This study projected the indirect costs of back problems through lost productive life years (PLYs) from the individual's perspective (lost disposable income), the governmental perspective (reduced taxation revenue, greater welfare spending), and the societal perspective (lost gross domestic product, GDP) from 2015 to 2030, using Health&WealthMOD2030—Australia's first microsimulation model on the long-term impacts of ill-health. Quantile regression analysis was used to examine differences in median weekly income, welfare payments, and taxes of people unable to work due to back problems with working full-time without back problems as comparator. National costs and lost GDP resulting from missing workers due to back problems were also projected. We projected that 90,000 people have lost PLYs due to back problems in 2015, increasing to 104,600 in 2030 (16.2% increase). People with lost PLYs due to back problems are projected to receive AU$340.91 less in total income and AU$339.77 more in welfare payments per week than full-time workers without back problems in 2030 and pay no income tax on average. National costs consisted of a loss of AU$2931 million in annual income in 2015, increasing to AU$4660 million in 2030 (60% increase). For government, extra annual welfare payments are projected to increase from AU$1462 million in 2015 to AU$1709 million in 2030 (16.9% increase), and lost annual taxation revenue to increase from AU$671 million in 2015 to $961 million in 2030 (43.2% increase). We projected losses in GDP of AU$10,543 million in 2015, increasing to AU$14,522 million in 2030 due to back problems.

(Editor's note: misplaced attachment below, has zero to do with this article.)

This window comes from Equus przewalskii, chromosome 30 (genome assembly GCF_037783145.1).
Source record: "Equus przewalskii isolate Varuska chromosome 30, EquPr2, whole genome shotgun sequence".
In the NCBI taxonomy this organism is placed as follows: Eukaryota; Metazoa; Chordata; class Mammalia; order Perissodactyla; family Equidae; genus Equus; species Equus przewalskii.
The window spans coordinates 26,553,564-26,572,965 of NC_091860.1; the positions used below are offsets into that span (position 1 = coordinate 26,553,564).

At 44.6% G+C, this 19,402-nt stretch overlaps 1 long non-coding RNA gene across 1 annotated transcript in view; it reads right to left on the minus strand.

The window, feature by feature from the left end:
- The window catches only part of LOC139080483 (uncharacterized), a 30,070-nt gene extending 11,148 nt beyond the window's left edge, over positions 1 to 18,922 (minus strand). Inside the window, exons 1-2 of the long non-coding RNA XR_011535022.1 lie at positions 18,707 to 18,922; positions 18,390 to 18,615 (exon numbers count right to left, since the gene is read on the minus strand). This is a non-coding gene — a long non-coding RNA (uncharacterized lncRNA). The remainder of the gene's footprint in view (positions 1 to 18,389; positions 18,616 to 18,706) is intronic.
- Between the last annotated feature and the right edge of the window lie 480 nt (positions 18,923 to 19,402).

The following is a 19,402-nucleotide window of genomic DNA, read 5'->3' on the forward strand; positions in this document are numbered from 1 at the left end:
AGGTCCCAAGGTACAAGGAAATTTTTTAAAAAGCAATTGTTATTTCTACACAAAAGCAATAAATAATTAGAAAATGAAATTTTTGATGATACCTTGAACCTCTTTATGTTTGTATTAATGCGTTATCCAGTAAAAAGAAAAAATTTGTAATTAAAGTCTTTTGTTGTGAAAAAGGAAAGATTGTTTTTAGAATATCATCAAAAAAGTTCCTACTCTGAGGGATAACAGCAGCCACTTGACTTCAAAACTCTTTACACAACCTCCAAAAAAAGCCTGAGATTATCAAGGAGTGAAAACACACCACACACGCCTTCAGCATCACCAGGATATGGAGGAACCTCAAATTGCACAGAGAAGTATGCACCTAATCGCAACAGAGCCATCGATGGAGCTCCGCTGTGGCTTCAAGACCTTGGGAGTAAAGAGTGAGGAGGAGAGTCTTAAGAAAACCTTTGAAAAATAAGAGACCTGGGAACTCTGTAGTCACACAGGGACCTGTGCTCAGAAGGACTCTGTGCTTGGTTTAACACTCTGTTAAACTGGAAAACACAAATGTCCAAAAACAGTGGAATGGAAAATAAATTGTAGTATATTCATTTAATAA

The indirect costs of back problems are substantial and rising over time and are of concern to governments and global organisations (Organisation for Economic Co-operation and Development and World Health Organisation).
aFaculty of Pharmacy, Charles Perkins Centre, The University of Sydney, Sydney, New South Wales, Australia
bMurdoch Children's Research Institute, Royal Children's Hospital, Parkville, Victoria, Australia
cGarvan Institute of Medical Research, Darlinghurst, Sydney, New South Wales, Australia
dNational Centre for Social and Economic Modelling, University of Canberra, Canberra, ACT, Australia
eSchool of Public Health, Faculty of Medicine and Biomedical Sciences, University of Queensland, Brisbane, Queensland, Australia
fUniversity Centre for Rural Health, School of Public Health, The University of Sydney, Lismore, New South Wales, Australia
Corresponding author. Address: Faculty of Pharmacy, Charles Perkins Centre, The University of Sydney, Sydney, New South Wales 2006, Australia. Tel.: +61 2 8627 1949. E-mail address: email@example.com (M. M. Cunich).
Sponsorships or competing interests that may be relevant to content are disclosed at the end of this article.
Received February 02, 2016
Received in revised form July 25, 2016
Accepted September 02, 2016